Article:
Baby-Making: What the New Reproductive Treatments Mean for Families and Society

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OUP Oxford, Oct 27, 2011 - Medical - 292 pages
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In the developing world, the choices available to couples for fertility treatments in the 21st century are wider than ever before. This is a time when most types of infertility can be treated by modern 'test-tube' methods, yet reproduction itself has become inextricably bound with social and political trends - declining birth rates, delayed first pregnancy, childbirth beyond the age of 40, the state funding of infertility treatment - fertility treatment is a hot topic, high on the agenda of politicians in their efforts to reverse declining national fertility rates. The range of new technologies is expansive, from embryo selection by genetic analysis to egg donation in the over-forties and cryopreservation. Today, the 'assistance' of conception with treatments such as IVF reflects a life-choice whose context is immediately social, cultural, personal, and political. Arguing that these new technologies allow the 'design' of babies in a way which is far beyond the spontaneity of nature, Bart Fauser and Paul Devroey describe the new treatments, consider what they can do, and look at how far they have come in shaping our everyday lives. Considering the wider implications of fertility treatment, they also look at the issues it raises, and evaluate how far treatments can, and should, go.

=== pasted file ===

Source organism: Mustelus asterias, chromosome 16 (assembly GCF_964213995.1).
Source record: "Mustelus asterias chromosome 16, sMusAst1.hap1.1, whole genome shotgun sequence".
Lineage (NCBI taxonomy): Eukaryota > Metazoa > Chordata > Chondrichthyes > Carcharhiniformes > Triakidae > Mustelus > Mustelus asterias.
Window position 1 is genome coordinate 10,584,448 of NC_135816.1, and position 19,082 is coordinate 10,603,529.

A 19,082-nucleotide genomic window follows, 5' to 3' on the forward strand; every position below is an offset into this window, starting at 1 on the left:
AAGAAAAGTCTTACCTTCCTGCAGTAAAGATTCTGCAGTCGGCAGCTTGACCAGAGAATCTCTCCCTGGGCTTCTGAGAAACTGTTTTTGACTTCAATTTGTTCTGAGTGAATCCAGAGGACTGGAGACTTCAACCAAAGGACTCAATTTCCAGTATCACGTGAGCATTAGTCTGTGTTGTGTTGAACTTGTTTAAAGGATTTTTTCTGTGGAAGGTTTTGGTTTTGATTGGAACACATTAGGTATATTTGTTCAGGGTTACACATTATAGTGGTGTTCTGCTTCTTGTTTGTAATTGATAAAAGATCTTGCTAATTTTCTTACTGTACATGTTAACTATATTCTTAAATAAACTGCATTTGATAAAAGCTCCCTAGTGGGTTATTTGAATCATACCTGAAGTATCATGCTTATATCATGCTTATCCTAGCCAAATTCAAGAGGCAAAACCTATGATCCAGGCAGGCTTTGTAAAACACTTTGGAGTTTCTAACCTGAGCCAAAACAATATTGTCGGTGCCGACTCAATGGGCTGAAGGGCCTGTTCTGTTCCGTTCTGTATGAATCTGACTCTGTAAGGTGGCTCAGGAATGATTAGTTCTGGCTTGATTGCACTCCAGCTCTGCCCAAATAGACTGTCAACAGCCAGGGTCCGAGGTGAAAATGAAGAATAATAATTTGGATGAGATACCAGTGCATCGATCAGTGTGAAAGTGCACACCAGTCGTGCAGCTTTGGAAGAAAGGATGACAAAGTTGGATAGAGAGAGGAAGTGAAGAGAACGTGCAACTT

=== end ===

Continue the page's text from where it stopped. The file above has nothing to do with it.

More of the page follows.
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Contents

1 How to Design a Baby
1
2 What Couples Want and How We Deal With It
23
3 The Infertility Epidemic
54
4 The Right Treatment for the Right Patient
88
5 In Search of the Embryo Guaranteed to Implant
126
6 Infertility Treatments for Fertile People
157
7 Who Pays? The Social Implications
204
8 How Far Can We Go?
229
Postcript
262
Postscript
268
Eight Chapters in a Nutshell
271
Glossary of terms
274
Notes
282
Index
289
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About the author (2011)

Professor Bart Fauser is Chair of the Departments of Reproduction and Gynecology, Obstretrics, Neonatology, and PsychoNeuroImmunology at the University Medical Center, Utrecht, The Netherlands. As a reprodutive endocrinologist, he is the author of around 350 chapters of textbooks andscientific papers. From 2000 to 2006 he was Editor-in-Chief of the world's leading Obstetrics and Gynaecological journal (published by OUP), Human Reproduction Update. Professor Paul Devroey is Clinical Director of the Centre for Reproductive Medicine at the Dutch-speaking Free University ofBrussels. He is the author of three books and almost 400 scientific papers. He is an associate editor of several medical journals and from 2005 to 2007 was Chairman of ESHRE (the European Society of Human Reproduction and Embryology). It was Devroey's group in Brussels which pioneered the first maleinfertility treatment of intracytoplasmic sperm injection (ICSI), now the world's most widely used IVF technique.

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